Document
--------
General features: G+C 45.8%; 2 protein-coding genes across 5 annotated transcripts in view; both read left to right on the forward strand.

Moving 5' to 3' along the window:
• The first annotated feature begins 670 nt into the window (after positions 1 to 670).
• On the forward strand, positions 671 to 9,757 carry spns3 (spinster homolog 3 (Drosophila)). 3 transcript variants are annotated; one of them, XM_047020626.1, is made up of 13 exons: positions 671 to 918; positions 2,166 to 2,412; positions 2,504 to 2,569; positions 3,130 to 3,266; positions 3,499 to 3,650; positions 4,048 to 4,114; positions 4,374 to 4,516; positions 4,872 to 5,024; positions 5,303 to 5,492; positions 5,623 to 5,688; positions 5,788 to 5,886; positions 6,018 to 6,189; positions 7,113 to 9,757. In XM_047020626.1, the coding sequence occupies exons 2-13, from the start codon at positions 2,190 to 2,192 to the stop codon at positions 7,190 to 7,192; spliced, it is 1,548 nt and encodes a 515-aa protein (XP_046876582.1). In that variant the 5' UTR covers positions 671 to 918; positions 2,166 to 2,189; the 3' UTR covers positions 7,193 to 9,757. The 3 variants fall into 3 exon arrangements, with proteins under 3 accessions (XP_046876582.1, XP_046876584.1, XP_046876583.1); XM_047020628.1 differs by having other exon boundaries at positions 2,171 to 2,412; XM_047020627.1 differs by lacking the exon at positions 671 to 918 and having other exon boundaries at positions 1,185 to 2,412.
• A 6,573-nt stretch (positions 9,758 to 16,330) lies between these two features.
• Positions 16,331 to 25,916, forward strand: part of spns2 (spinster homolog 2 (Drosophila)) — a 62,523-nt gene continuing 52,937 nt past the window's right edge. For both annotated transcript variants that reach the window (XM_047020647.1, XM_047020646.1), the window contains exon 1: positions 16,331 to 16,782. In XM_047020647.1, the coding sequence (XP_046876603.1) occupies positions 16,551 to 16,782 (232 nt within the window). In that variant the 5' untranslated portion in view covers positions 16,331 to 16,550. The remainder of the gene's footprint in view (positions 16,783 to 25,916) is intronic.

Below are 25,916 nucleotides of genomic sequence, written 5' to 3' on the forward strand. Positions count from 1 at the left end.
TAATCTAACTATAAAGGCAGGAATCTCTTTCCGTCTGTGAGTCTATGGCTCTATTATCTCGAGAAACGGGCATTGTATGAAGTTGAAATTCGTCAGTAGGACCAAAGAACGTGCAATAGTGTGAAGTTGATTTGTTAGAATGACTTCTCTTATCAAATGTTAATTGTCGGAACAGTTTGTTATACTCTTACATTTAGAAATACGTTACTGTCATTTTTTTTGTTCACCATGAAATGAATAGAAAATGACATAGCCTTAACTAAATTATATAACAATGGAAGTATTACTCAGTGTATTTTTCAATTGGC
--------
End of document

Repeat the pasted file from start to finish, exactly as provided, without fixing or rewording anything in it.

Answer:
General features: G+C 45.8%; 2 protein-coding genes across 5 annotated transcripts in view; both read left to right on the forward strand.

Moving 5' to 3' along the window:
• The first annotated feature begins 670 nt into the window (after positions 1 to 670).
• On the forward strand, positions 671 to 9,757 carry spns3 (spinster homolog 3 (Drosophila)). 3 transcript variants are annotated; one of them, XM_047020626.1, is made up of 13 exons: positions 671 to 918; positions 2,166 to 2,412; positions 2,504 to 2,569; positions 3,130 to 3,266; positions 3,499 to 3,650; positions 4,048 to 4,114; positions 4,374 to 4,516; positions 4,872 to 5,024; positions 5,303 to 5,492; positions 5,623 to 5,688; positions 5,788 to 5,886; positions 6,018 to 6,189; positions 7,113 to 9,757. In XM_047020626.1, the coding sequence occupies exons 2-13, from the start codon at positions 2,190 to 2,192 to the stop codon at positions 7,190 to 7,192; spliced, it is 1,548 nt and encodes a 515-aa protein (XP_046876582.1). In that variant the 5' UTR covers positions 671 to 918; positions 2,166 to 2,189; the 3' UTR covers positions 7,193 to 9,757. The 3 variants fall into 3 exon arrangements, with proteins under 3 accessions (XP_046876582.1, XP_046876584.1, XP_046876583.1); XM_047020628.1 differs by having other exon boundaries at positions 2,171 to 2,412; XM_047020627.1 differs by lacking the exon at positions 671 to 918 and having other exon boundaries at positions 1,185 to 2,412.
• A 6,573-nt stretch (positions 9,758 to 16,330) lies between these two features.
• Positions 16,331 to 25,916, forward strand: part of spns2 (spinster homolog 2 (Drosophila)) — a 62,523-nt gene continuing 52,937 nt past the window's right edge. For both annotated transcript variants that reach the window (XM_047020647.1, XM_047020646.1), the window contains exon 1: positions 16,331 to 16,782. In XM_047020647.1, the coding sequence (XP_046876603.1) occupies positions 16,551 to 16,782 (232 nt within the window). In that variant the 5' untranslated portion in view covers positions 16,331 to 16,550. The remainder of the gene's footprint in view (positions 16,783 to 25,916) is intronic.

Below are 25,916 nucleotides of genomic sequence, written 5' to 3' on the forward strand. Positions count from 1 at the left end.
TAATCTAACTATAAAGGCAGGAATCTCTTTCCGTCTGTGAGTCTATGGCTCTATTATCTCGAGAAACGGGCATTGTATGAAGTTGAAATTCGTCAGTAGGACCAAAGAACGTGCAATAGTGTGAAGTTGATTTGTTAGAATGACTTCTCTTATCAAATGTTAATTGTCGGAACAGTTTGTTATACTCTTACATTTAGAAATACGTTACTGTCATTTTTTTTGTTCACCATGAAATGAATAGAAAATGACATAGCCTTAACTAAATTATATAACAATGGAAGTATTACTCAGTGTATTTTTCAATTGGC